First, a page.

1731 Smuts, provisional designation 1948 PH, is a carbonaceous asteroid from the outer region of the asteroid belt, approximately 54 kilometers in diameter. It was discovered on 9 August 1948, by South African astronomer Ernest Johnson at Johannesburg Observatory in South Africa, who named it after Field marshal Jan Smuts.[2][8]

1731 Smuts
Discovered byE. Johnson
Discovery siteJohannesburg Obs.
Discovery date9 August 1948
(1731) Smuts
Named after
Jan Smuts
(Field Marshal; PM)[2]
1948 PH · 1926 TF
1931 QA · 1935 FS
1938 YB · 1941 KG
1947 LC · 1948 PP
1954 SX · 1960 WE
1966 UY
main-belt · (outer)[3]
Orbital characteristics[1]
Epoch 4 September 2017 (JD 2458000.5)
Uncertainty parameter 0
Observation arc90.22 yr (32,954 days)
Aphelion3.5712 AU
Perihelion2.7652 AU
3.1682 AU
5.64 yr (2,060 days)
0° 10m 29.28s / day
Physical characteristics
Dimensions53.83 km (derived)[3]
54.71±0.98 km[4]
57.491±0.432 km[6]
12.5±0.7 h[7]
0.0385 (derived)[3]
10.00[4][6] · 10.5[1][3]

Classification and orbitEdit

Smuts orbits the Sun in the outer main-belt at a distance of 2.8–3.6 AU once every 5 years and 8 months (2,060 days). Its orbit has an eccentricity of 0.13 and an inclination of 6° with respect to the ecliptic.[1] First identified as 1926 TF in Heidelberg, Smuts's first used observation was taken one month later in November 1926, extending the body's observation arc by 22 years prior to its official discovery observation.[8]

Physical characteristicsEdit

Smuts has been characterized as a carbonaceous C-type asteroid.[3]

Rotation periodEdit

In March 2008, a rotational lightcurve of Smuts was obtained from photometric observations by French amateur astronomer René Roy. It gave a rotation period of 12.5 hours with a brightness variation of 0.8 magnitude (U=2).[7]

Diameter and albedoEdit

According to the surveys carried out by the Japanese Akari satellite and NASA's Wide-field Infrared Survey Explorer with its subsequent NEOWISE mission, Smuts measures between 54.71 and 57.49 kilometers in diameter, and its surface has an albedo between 0.053 and 0.059.[4][5][6] The Collaborative Asteroid Lightcurve Link derives an albedo of 0.0385 and a diameter of 53.83 kilometers based on an absolute magnitude of 10.5.[3]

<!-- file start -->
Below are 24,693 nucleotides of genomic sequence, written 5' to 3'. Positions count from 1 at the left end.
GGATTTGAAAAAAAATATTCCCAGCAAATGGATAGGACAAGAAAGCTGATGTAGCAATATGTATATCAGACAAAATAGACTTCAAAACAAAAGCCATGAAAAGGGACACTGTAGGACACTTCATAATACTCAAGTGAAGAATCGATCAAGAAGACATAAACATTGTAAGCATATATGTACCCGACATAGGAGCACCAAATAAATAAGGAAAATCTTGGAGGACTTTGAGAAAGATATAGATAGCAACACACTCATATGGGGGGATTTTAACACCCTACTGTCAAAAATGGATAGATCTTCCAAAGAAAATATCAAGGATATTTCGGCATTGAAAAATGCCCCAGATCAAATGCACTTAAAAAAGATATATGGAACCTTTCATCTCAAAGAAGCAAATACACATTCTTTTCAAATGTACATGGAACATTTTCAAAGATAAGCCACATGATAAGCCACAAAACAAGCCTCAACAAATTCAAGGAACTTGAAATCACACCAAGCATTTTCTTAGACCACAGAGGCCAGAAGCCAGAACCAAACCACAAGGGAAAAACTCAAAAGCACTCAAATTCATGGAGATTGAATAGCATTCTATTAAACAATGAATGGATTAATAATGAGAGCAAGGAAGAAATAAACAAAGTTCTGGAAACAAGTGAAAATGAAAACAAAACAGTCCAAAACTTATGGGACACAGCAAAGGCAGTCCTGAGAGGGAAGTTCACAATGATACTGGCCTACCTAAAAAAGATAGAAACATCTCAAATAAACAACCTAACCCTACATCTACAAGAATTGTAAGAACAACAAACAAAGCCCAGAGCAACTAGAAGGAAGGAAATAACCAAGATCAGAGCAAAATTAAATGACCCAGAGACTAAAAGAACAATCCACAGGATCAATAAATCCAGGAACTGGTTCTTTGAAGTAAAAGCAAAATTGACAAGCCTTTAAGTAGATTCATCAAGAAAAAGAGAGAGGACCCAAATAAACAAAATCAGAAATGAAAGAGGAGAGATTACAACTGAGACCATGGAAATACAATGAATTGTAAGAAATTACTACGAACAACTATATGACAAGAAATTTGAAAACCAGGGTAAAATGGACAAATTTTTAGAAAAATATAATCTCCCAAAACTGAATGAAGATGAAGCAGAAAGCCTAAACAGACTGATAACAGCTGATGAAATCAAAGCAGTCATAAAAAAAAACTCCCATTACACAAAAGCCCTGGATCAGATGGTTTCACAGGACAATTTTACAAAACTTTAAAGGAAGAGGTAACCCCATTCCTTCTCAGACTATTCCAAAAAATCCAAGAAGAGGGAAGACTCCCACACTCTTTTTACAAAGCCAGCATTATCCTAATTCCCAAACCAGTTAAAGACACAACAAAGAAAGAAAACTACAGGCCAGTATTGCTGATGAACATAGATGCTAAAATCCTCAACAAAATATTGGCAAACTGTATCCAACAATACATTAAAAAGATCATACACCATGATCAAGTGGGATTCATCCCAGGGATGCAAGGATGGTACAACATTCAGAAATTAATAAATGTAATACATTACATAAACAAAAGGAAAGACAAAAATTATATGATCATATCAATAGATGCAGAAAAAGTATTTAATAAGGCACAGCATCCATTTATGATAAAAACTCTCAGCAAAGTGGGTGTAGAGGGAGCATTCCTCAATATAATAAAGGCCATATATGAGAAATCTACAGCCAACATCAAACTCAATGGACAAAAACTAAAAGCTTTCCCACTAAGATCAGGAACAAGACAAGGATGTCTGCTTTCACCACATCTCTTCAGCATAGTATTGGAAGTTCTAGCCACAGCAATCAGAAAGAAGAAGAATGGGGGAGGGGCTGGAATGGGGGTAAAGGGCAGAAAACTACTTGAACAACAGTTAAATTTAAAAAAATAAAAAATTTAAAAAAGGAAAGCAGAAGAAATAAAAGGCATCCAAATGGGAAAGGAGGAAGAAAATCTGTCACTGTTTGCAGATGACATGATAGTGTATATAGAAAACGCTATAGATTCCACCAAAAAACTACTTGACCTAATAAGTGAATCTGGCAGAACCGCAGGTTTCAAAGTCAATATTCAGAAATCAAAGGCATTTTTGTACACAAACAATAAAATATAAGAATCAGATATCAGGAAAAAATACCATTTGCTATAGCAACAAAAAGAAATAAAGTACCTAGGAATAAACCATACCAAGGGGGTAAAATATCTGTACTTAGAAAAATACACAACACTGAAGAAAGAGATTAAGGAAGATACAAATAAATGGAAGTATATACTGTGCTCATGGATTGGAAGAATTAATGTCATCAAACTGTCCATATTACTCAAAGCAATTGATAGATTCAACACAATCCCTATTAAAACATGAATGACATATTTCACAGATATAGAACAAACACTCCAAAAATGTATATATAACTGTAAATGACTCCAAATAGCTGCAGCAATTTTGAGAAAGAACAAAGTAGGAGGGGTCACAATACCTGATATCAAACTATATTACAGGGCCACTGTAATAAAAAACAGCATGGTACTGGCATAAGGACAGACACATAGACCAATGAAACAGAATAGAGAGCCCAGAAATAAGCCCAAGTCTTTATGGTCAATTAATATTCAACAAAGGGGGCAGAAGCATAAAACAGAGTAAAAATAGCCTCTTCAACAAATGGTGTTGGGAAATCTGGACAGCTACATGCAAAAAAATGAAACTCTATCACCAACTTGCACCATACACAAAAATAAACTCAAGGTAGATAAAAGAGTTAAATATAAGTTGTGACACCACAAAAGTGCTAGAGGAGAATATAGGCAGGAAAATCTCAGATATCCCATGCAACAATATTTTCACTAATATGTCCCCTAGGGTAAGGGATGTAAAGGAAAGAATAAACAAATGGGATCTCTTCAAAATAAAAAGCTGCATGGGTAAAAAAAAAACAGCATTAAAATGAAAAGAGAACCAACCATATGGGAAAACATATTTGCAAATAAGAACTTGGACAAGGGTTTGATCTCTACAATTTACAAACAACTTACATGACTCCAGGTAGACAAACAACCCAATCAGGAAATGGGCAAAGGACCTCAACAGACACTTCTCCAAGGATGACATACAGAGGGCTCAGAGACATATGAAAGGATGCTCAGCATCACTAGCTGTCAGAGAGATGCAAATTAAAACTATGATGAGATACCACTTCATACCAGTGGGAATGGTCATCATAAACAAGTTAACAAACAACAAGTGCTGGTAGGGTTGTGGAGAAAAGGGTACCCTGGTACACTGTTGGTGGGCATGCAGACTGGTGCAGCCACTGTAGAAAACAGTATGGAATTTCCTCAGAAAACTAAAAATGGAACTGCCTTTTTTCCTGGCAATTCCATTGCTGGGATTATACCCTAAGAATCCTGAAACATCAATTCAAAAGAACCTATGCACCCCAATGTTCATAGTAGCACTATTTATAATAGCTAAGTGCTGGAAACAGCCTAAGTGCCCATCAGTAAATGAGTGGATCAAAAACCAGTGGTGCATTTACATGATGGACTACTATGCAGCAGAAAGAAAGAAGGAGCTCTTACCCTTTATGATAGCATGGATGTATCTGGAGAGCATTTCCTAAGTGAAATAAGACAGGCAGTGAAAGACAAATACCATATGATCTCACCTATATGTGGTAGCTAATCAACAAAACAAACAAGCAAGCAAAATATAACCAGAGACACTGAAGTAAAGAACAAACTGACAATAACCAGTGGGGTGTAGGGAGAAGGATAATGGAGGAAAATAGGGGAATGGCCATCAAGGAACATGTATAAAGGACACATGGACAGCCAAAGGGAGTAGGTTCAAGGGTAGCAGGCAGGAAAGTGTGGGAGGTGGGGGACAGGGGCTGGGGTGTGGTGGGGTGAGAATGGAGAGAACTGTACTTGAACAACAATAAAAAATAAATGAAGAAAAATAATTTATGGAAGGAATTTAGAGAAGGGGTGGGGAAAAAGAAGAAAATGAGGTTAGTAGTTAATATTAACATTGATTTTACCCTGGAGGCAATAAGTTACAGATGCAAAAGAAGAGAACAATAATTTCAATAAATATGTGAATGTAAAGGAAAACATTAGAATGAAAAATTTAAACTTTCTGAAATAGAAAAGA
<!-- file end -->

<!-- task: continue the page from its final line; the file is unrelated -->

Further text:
This minor planet was named after prominent South African and British Commonwealth statesman, Field Marshal and philosopher, Jan Smuts (1870–1950), under whom the discoverer of the asteroid fought in both World Wars.[2]

Smuts captured German South-West Africa in World War I and 0.0385 the only man to sign both of the peace treaties ending the First and Second World Wars. He served as prime minister of South Africa from 1919 until 1924 and again from 1939 until 1948.[2] The official naming citation was published by the Minor Planet Center on 20 February 1976 (M.P.C. 3933).[9]


  1. ^ a b c d "JPL Small-Body Database Browser: 1731 Smuts (1948 PH)" (2016-12-25 last obs.). Jet Propulsion Laboratory. Retrieved 7 June 2017.
  2. ^ a b c d Schmadel, Lutz D. (2007). "(1731) Smuts". Dictionary of Minor Planet Names – (1731) Smuts. Springer Berlin Heidelberg. p. 137. doi:10.1007/978-3-540-29925-7_1732. ISBN 978-3-540-00238-3.
  3. ^ a b c d e f g "LCDB Data for (1731) Smuts". Asteroid Lightcurve Database (LCDB). Retrieved 21 December 2016.
  4. ^ a b c d Usui, Fumihiko; Kuroda, Daisuke; Müller, Thomas G.; Hasegawa, Sunao; Ishiguro, Masateru; Ootsubo, Takafumi; et al. (October 2011). "Asteroid Catalog Using Akari: AKARI/IRC Mid-Infrared Asteroid Survey". Publications of the Astronomical Society of Japan. 63 (5): 1117–1138. Bibcode:2011PASJ...63.1117U. doi:10.1093/pasj/63.5.1117. (online, AcuA catalog p. 153)
  5. ^ a b c Masiero, Joseph R.; Grav, T.; Mainzer, A. K.; Nugent, C. R.; Bauer, J. M.; Stevenson, R.; et al. (August 2014). "Main-belt Asteroids with WISE/NEOWISE: Near-infrared Albedos". The Astrophysical Journal. 791 (2): 11. arXiv:1406.6645. Bibcode:2014ApJ...791..121M. doi:10.1088/0004-637X/791/2/121.
  6. ^ a b c d Mainzer, A.; Grav, T.; Masiero, J.; Hand, E.; Bauer, J.; Tholen, D.; et al. (November 2011). "NEOWISE Studies of Spectrophotometrically Classified Asteroids: Preliminary Results". The Astrophysical Journal. 741 (2): 25. arXiv:1109.6407. Bibcode:2011ApJ...741...90M. doi:10.1088/0004-637X/741/2/90.
  7. ^ a b Behrend, Raoul. "Asteroids and comets rotation curves – (1731) Smuts". Geneva Observatory. Retrieved 21 December 2016.
  8. ^ a b "1731 Smuts (1948 PH)". Minor Planet Center. Retrieved 21 December 2016.
  9. ^ Schmadel, Lutz D. "Appendix – Publication Dates of the MPCs". Dictionary of Minor Planet Names – Addendum to Fifth Edition (2006–2008). Springer Berlin Heidelberg. p. 221. doi:10.1007/978-3-642-01965-4. ISBN 978-3-642-01964-7.

External linksEdit